Reclaiming pretty

Boldy feminine fashion driven by women designers


Words: Daniël Geldenhuys | Images: Getty

A womenswear suiting revival started gaining momentum in January 2018, right around the historic #TimesUp Golden Globe Awards. Attendees wore black to raise awareness around sexual assault and inequality in the workplace. It’s tempting to think of suiting as a symptom of modern feminism as we know it today – a way for women to reclaim a traditionally masculine staple as their own. While such an assessment is absolutely valid, it’s important to also consider the rise of unapologetically feminine dressing. Pretty is having just as big a moment as suiting. And it’s no less feminist.


So how does pretty look at the height of the streetwear movement, where being cool means wearing an oversized hoodie and the “ugliest” chunky sneakers you can find? The answer is uncompromising: unapologetically frilly with an abundance of ruffles swishing between fields of printed florals in a burst of femininity.

No one designs this aesthetic quite like the Rodarte sisters, Kate and Laura Mulleavy, who never met frill they didn’t love. (The brand name is based on their mother’s maiden name.) Nature is their most consistent source of inspiration: from painterly Van Gogh sunflowers for Spring 2012 to Spring 2017’s bees. Kirsten Dunst choosing to reveal her pregnancy in the Fall 2018 lookbook felt absolutely appropriate: the Rodarte sisters are worthy role models for a new generation, having never been at the mercy of the fashion economy, moving in and out of fashion week schedules as it suits them and running a (rare) successful independent business.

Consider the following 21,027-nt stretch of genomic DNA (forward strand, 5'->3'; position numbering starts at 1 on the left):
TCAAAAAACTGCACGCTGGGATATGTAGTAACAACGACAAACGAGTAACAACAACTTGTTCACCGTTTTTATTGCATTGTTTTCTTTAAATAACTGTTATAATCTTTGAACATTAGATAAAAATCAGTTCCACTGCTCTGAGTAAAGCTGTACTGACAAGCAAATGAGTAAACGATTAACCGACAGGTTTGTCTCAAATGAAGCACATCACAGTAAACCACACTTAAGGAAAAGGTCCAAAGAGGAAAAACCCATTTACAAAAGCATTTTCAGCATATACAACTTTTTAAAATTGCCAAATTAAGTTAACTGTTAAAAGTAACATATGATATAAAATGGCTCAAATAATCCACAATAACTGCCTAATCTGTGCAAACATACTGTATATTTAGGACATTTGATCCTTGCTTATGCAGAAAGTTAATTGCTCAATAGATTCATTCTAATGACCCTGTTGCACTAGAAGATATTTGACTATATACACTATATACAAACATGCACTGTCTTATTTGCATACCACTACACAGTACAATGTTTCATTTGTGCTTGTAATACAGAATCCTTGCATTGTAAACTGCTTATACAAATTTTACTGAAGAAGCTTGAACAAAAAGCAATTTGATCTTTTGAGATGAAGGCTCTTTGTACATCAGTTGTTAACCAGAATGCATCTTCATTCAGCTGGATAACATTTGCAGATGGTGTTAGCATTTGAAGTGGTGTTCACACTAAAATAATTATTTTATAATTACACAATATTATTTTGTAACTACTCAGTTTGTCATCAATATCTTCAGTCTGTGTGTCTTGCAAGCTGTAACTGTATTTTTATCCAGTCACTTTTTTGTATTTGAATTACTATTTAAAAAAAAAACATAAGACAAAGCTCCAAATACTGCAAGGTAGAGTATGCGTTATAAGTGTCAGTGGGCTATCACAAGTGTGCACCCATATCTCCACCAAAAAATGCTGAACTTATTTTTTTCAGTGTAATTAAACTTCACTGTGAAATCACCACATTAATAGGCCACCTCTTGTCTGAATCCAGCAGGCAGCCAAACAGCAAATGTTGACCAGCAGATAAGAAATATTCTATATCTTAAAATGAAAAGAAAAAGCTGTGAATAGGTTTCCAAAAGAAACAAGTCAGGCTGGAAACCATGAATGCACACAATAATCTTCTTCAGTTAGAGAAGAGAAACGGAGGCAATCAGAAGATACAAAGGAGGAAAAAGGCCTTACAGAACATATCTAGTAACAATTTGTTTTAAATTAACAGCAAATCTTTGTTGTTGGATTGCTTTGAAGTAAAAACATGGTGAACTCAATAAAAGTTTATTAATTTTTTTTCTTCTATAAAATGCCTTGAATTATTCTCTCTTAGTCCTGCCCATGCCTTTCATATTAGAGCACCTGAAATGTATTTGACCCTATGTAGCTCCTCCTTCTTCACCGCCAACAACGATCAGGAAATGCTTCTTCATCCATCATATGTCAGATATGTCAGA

“I think independence is a luxury,” Simone Rocha told Vogue’s Lynn Yaeger at last year’s Forces of Fashion conference. One of the Rocha signatures is a trench coat dress hybrid, involving two different fabrics (one of which is often sheer) that play off each other in interesting ways. Often added to this is Rocha’s take on a bra top, serving to contrast the androgynous masculinity of the coat dress. “I love contrast,” said Rocha. “That is how I interpret femininity.”

It’s safe to say Molly Goddard, famous for her frothy tulle smock dresses, interprets femininity the same way. “I’ve always been a massive tomboy,” Goddard told Interview. She’s built her business, also independent, from the ground up on the power of sisterhood. She draws inspiration from the hand-smocked dresses she used to wear from her great-grandmother and for her first fashion show, she called friends to model her dresses over their everyday clothes.


You can trace the frills and florals in today’s fashion back to independent women design talent like Rocha, Goddard and the Rodarte sisters. Their visions are uncompromisingly feminine and feminist in terms of concept and economic execution. Though they stand in contrast to the suiting and streetwear worlds, they don’t defy them. The way these women explore the idea of contrast seems to say you can move freely between masculine to feminine dressing as you please. “My main thing is I like women to be comfortable,” says Goddard. “Maybe that’s what makes [my work] feminine above everything else.”

spring has sprung